I trekked down to the offices of the Chicago Review the other day, students in tow, and picked up my contributor's copy of the latest issue, in which my big article on James McMichael appears. I'd taken some students from Lake Forest to the Regenstein library, where the incredibly well informed David Pavelich gave them a look at some of the Special Collections holdings of literary magazines — old copies of Big Table, Verse, Poetry, and the Chicago Review, newer journals like the Joel Felix/O'Leary brothers production LVNG, and original correspondence by all kinds of people from the span of a whole century. It was a bit of a surprise for some of the students, I think, when we left the lavish displays at the Regenstein, hoofed it a few blocks over to the Lillie House, and walked up three flights of rickety stairs to the crammed and slightly crummy offices where the Chicago Review is actually edited. I think they were expecting a journal with this kind of history to be housed somewhere a bit more glamorous. But isn't it always the case in the culture industry that lavish offices are a sign of deep decline? I mean, think of the fate of Manchester's Factory Records back in the rave days.
Anyway. For all of its ups and downs over the years, Chicago Review has had a remarkably strong record, especially when you consider how it is edited by graduate students, usually Serious Young Men in Dark Crew-Neck Sweaters (and yeah, the gender-thing is real. I don't think the journal has done too well at putting women in charge of things, but that's another story). Two of the current editors, Josh Kotin and Bobby Baird (who fit the editorial type even unto the dark sweaters) were on hand when I showed up, and were kind enough to hang out with my students, talking about the magazine, its history and its goals, even though it made them late for the Jim Powell reading that evening. One thing that impressed me about Josh's editorial outlook was his insistence on being open to poetry from all traditions. He went into great detail about the editorial process, and clearly has a discerning taste, but he's absolutely adamant about not excluding work from any particular tradition or style. (This accounts, I suppose, for my essay on the neo-classical and therefore very non-mainstream James McMichael sitting almost adjacent to a John Wilkinson piece on language poet Marjorie Welish. There aren't many journals out there willing to take both McMichael and Welish seriously). I was impressed, too, by Josh's commitment to keeping the review open to poets from around the world. There have been good issues on German and Polish poetry in recent years, and Bobby Baird promises to keep the review's interest in British poets going.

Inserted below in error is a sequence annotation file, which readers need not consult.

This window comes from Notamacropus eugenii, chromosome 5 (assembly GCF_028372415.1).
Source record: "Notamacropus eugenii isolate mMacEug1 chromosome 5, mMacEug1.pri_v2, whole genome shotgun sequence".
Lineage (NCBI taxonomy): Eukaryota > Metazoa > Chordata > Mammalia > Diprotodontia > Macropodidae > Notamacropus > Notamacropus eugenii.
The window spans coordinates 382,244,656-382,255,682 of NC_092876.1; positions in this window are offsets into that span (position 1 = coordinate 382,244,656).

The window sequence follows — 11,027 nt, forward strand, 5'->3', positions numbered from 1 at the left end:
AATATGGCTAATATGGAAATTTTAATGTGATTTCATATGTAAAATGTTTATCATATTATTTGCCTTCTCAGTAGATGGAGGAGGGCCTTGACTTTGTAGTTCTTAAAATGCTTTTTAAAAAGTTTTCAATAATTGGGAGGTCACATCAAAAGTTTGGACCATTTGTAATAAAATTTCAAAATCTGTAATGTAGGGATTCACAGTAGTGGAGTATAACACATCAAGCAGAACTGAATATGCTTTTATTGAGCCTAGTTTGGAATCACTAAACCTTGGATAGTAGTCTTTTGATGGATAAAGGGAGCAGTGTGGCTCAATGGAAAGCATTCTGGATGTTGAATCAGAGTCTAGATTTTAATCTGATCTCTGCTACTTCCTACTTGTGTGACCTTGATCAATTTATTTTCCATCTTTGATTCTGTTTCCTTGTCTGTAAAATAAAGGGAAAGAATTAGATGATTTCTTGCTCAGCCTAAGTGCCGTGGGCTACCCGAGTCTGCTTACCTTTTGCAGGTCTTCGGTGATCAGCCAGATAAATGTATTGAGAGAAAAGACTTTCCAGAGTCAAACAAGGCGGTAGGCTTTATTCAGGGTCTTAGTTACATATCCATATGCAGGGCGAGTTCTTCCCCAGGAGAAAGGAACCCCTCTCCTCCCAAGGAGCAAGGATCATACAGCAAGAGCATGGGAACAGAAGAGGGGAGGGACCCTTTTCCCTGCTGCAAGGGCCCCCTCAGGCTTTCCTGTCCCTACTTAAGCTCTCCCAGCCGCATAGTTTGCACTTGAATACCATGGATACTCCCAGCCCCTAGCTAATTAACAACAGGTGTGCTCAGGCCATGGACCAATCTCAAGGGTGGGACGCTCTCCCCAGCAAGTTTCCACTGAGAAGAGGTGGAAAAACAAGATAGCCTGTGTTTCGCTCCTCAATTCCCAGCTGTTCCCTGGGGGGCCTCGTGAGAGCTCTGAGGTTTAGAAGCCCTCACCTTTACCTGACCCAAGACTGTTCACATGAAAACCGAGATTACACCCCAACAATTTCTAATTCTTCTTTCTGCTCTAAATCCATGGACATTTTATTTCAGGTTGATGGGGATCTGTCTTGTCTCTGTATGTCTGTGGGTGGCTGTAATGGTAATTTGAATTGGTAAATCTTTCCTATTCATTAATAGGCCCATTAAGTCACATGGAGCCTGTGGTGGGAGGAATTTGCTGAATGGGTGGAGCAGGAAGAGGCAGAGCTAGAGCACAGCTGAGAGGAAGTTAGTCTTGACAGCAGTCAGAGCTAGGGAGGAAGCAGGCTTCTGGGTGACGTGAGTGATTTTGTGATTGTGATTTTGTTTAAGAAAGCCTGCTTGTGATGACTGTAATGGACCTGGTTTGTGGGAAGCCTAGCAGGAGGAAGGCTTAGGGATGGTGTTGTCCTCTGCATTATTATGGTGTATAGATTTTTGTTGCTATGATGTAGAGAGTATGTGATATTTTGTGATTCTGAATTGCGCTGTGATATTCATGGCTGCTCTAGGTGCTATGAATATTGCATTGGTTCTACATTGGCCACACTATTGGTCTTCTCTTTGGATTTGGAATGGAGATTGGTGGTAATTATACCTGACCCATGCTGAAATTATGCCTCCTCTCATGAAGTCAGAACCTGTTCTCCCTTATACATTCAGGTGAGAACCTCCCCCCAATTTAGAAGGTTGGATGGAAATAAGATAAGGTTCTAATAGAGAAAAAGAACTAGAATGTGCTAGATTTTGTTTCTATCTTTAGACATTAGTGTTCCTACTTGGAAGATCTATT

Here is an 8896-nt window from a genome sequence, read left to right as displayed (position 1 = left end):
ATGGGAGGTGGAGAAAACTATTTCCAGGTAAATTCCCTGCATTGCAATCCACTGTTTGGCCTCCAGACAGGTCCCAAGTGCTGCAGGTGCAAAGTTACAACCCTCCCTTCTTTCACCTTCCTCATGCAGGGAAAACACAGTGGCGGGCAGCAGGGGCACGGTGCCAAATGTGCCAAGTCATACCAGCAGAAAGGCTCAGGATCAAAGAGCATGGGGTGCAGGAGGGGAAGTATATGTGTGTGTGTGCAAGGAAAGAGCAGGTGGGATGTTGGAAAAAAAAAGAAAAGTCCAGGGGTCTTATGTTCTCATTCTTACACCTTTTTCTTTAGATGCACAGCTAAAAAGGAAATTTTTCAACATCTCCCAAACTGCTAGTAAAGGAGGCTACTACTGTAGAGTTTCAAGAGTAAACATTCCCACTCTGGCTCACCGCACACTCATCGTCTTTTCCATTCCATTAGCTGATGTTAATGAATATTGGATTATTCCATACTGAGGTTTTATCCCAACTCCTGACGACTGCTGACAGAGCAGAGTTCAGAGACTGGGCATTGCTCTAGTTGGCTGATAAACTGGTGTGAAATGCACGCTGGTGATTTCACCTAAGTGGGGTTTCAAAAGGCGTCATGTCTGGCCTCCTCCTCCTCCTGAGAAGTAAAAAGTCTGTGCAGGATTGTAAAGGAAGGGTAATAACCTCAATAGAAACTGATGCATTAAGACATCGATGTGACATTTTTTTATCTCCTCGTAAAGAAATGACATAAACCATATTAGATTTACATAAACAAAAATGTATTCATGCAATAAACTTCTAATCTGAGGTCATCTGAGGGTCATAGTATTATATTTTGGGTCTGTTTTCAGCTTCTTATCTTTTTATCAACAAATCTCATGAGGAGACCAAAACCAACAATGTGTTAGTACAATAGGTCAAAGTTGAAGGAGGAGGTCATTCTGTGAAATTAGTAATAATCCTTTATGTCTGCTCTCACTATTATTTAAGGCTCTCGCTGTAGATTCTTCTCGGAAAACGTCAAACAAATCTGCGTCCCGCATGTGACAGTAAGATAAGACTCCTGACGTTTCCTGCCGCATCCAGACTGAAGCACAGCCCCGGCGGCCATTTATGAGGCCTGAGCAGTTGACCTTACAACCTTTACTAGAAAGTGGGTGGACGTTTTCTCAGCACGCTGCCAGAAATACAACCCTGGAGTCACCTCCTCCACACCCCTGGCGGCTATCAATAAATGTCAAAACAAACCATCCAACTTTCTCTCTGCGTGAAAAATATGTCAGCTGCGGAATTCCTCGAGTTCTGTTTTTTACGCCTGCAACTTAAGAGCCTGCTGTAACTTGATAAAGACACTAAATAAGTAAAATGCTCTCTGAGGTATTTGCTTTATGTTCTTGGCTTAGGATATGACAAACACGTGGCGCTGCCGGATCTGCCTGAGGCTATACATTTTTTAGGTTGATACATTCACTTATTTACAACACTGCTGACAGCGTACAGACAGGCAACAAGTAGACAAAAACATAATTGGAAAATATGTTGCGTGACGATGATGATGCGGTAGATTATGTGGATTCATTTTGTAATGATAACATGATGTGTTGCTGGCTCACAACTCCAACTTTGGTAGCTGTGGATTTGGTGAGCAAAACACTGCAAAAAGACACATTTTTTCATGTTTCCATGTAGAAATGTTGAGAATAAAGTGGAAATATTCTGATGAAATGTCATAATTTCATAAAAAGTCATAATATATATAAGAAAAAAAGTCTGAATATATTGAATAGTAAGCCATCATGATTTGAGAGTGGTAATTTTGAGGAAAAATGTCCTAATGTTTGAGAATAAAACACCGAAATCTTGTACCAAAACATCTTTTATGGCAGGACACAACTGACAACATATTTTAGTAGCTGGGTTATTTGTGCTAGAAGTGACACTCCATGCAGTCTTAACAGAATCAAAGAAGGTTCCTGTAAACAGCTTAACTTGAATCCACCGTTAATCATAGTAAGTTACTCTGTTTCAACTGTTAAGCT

I got a bit sentimental about Our Fair City on the way back up to Lake Forest. I mean, aren't Josh and Bobby just continuing the best traditions of Chicago as a literary city? Behind all of the Nelson Algren/Studs Lonigan/Carl Sandburg buzz about grit, there's something more important and more vital, I think: an openness to different traditions of writing and to developments around the world. Harriett Monroe was all about this sort of thing back when Poetry was the best thing going in American letters, and, in a more modest way, it was what I had in mind back in '98 when I started Samizdat. Here's what I thought then, as I looked over the proofs of the first issue and typed up my editorial:
I notice, looking at the present issue, that a map locating the contributors would look a bit like a United Airlines route map: centered on Chicago with lines stretching out to other parts of the country and to points around the world. The centrality of Chicago and environs is, to some degree, a function of the magazine’s location in metro Chicago, but it is also, I think, reflective of the way that the cultural climate of Chicago has fostered poets without pressuring them to conform too closely to the establishment or the counter-establishment. It is in the interstices between orthodoxies that poetry finds innovation and life, and this is why Chicago has become one of the good places for poetry.
Had my thinking followed its usual course the other day, I'd have gotten home, shaken off my sentimentality, and dismissed the idea that there's something about Chicago's literary culture that is somehow condusive to open-mindedness. I mean, are the poets of, say, Boca Raton really closed-minded? Even the formerly rigid Buffalo types are no longer burning candles exclusively at the shrines of the language poets. And the once-provincial people at the Iowa Writer's Workshop seem to have woken up to a world a little bit bigger than the backyard epiphany. But just as I was about to dismiss the idea of Chicago's literary culture as more than usually open, I cracked open my hot-off-the-presses Chicago Review and read this, from a piece by Paul Hoover: